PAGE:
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Arguments Against the Reality of Flying Saucers

By: Paul Geraghty - Updated: 3 Apr 2014 | comments*Discuss
 
Ufos Are Bunk Arguments Against Ufos Why

This website has explored the subject of UFOs in-depth, with a particular emphasis on the most common interpretation of the phenomenon, known as the extra-terrestrial hypothesis (ETH), the view that UFOs represent alien spacecraft. It is only fair, therefore, that the contrary view, that UFOs cannot be alien spacecraft, is given an airing too.

Where is the UFO Evidence?

The key point raised over and over again by UFO sceptics is the lack of evidence that aliens are visiting us. Why have they not landed and made themselves known? There are a number of reasons, most of them darkly conspiratorial, why the aliens might not want to make themselves known. These are explored in an article elsewhere on the site and this argument on its own is less then compelling.

But where are the photographs, the videos, the marks on the ground, say the sceptics? Well, actually, there have been a great many photographs, quite a few videos and even some mysterious marks left on the ground in cases such as the Livingston Incident or the Tully Saucer Nest, without even getting into the controversial subject of crop circles.

But this isn't enough, say the sceptics. There should be more. Why are all the photographs unclear? Why are the videos always wobbly and out of focus? With all the camera-equipped mobile phones and camcorders in the world today, we should be positively swamped by crystal clear images of alien spaceships flying overhead, landing and taking off, according to their argument. This is debatable. There have, in fact, been photographs and videos of UFOs and they are not always unclear or wobbly. Of course, whenever evidence like this does appear, there are always arguments about its authenticity.

Why are all Aliens Humanoids?

Those who claim to have seen alien beings nearly always describe humanoid creatures of some sort. The aliens broadly resemble human beings. They have two eyes, a head with a mouth in it and usually some kind of nose; they have two arms and they walk upright on two legs. Does it not seem extraordinary that all of these extra-terrestrial creatures, at least some of which must have evolved on planets vastly different from our own, should nonetheless all closely resemble us? Surely there must be some planets where it would be have been an evolutionary advantage to have four eyes, or six eyes, or four arms?

There is no reason why the humanoid form should be so pervasively dominant throughout the universe, say the sceptics. If aliens were real, we should expect to see insect-like aliens, dog-like aliens, flying aliens or fish-like aliens who evolved in a water environment, even jelly-like sludge based aliens or bizarre monstrosities the nature of which we couldn't possibly imagine.

This is an interesting line of argument, without question. But the truth is we have no way of knowing what on what types of planet intelligent life may have developed. Perhaps intelligent life only does develop on broadly similar planets and the humanoid form really is the non plus ultra of galactic evolution.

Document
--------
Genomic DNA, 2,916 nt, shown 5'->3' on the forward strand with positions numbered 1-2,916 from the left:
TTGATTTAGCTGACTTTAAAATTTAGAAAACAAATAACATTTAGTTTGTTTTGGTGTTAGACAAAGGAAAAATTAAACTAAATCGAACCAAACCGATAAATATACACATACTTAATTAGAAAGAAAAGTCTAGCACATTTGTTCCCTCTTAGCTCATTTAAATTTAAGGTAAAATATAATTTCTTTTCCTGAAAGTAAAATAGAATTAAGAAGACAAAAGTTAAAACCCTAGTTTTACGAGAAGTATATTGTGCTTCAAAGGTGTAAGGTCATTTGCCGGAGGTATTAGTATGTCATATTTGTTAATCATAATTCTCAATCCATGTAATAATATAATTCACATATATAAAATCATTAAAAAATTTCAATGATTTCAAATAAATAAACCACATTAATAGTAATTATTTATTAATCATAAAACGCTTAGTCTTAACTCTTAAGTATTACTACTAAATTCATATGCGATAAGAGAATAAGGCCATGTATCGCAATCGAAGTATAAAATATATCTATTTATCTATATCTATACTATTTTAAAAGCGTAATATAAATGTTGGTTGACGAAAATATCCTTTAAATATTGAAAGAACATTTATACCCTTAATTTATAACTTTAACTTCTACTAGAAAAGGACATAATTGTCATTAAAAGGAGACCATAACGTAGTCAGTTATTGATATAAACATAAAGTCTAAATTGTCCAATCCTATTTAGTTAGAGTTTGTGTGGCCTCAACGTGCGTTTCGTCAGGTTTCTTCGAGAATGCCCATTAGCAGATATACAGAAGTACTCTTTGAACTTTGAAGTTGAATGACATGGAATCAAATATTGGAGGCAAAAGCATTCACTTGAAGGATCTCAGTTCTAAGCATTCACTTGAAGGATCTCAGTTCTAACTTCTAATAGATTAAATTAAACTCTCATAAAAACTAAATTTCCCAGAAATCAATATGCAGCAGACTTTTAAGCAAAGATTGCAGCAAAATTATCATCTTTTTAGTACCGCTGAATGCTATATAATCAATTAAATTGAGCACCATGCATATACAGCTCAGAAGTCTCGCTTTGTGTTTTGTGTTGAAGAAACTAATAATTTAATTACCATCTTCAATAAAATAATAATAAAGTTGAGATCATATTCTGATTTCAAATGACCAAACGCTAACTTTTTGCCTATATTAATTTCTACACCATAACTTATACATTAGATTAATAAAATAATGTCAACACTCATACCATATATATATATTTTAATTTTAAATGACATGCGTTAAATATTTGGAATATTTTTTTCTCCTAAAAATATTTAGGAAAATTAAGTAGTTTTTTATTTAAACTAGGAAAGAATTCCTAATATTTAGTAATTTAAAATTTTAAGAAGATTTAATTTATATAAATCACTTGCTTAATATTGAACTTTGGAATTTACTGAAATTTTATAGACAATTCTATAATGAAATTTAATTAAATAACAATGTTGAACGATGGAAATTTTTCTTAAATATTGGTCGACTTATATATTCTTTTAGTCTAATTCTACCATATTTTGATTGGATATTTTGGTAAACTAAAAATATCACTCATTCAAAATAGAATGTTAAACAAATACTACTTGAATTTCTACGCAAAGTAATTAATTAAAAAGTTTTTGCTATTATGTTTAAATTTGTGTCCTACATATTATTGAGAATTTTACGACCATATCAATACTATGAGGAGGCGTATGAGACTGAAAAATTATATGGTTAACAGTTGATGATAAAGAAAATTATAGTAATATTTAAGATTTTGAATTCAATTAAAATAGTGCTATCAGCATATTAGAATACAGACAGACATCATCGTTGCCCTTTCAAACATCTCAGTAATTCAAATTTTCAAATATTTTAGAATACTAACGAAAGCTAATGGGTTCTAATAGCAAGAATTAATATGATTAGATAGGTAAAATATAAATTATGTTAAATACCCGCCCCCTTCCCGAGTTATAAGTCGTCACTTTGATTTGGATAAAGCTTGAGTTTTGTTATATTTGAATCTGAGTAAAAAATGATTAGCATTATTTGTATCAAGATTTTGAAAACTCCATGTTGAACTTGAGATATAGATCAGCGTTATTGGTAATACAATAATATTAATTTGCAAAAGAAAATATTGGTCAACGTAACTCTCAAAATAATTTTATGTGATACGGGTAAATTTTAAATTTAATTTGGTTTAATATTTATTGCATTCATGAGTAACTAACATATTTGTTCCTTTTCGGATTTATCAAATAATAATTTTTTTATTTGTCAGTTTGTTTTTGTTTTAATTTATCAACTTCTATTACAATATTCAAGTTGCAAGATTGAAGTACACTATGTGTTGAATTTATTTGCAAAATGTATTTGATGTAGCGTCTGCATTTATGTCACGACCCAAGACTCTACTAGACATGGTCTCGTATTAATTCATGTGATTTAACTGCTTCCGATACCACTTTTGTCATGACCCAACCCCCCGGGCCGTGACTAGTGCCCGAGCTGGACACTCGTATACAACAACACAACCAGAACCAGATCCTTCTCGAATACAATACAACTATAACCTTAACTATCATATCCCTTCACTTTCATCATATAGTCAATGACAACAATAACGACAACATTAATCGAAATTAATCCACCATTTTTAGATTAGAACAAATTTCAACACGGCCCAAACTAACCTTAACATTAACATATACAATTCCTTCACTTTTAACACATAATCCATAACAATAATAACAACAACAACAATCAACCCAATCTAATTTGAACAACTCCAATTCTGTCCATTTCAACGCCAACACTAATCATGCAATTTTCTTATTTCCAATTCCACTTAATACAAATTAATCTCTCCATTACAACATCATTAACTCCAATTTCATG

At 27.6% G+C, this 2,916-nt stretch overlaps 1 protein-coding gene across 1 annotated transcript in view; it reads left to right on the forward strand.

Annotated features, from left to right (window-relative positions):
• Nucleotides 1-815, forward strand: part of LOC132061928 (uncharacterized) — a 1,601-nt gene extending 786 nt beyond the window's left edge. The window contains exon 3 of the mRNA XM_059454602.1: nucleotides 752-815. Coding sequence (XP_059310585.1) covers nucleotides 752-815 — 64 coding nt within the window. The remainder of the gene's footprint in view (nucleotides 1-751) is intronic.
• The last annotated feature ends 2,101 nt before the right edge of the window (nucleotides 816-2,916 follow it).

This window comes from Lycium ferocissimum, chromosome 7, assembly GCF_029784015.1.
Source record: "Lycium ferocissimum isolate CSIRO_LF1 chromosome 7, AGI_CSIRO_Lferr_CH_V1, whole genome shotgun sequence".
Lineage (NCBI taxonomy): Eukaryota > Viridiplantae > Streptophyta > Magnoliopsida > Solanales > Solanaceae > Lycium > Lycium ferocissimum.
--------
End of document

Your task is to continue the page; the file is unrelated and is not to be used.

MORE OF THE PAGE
And reports of direct encounters with alien beings form only a small part of the sum total of UFO sightings. It's possible to be sceptical of the abduction and encounter stories while still believing in the phenomenon as a whole.

Why do UFOs Need Lights?

One argument raised against flying saucer reality relates to the lights seen on the alleged spacecraft. Our aircraft turn their lights on at night to help prevent collisions with other aircraft. Most aircraft are also equipped with more sophisticated avoidance measures, but, in the last resort, sighting the lights of an approaching aircraft can also be useful.

Why would alien spaceships need them, though? First of all, they would presumably want to conceal their presence rather than advertise it, otherwise they would have landed on the lawn outside the Houses of Parliament by now.

Second, if they have technology advanced enough to traverse the vast distances of space, surely they must have the means of avoiding collisions either with other spaceships or with our own relatively slow-moving aircraft without the need to resort to light displays? This is quite a powerful argument, it has to be admitted. The only reasonable responses to it might be that the lights may be made naturally by the equipment within the alien vessels, and they simply do not care enough about us to attempt to conceal it; that the aliens want to tantalise us with hints of their presence; or that the lights are caused my some malfunction within the alien ships.

Of course, not all UFO sightings are at night, so even if this argument is accepted, it would cover only a fraction of all UFO sightings.

Arguments Against UFOs - Conclusion

When exploring an esoteric subject, it is always healthy to take sceptical arguments into account. Some provide interesting food for thought, but none seems unanswerable. No doubt the great UFO debate will go on.

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Share Your Story, Join the Discussion or Seek Advice..
Has a human ever crashlanded? YES! It's perfectly plausible that aliens could crashland.
The Person - 3-Apr-14 @ 8:55 PM
a technically advanced race of beings able to travel between stars only to crash land on planet Earth, surely they must have come prepared with the correct landing gear?
ken - 12-Jul-12 @ 6:25 PM
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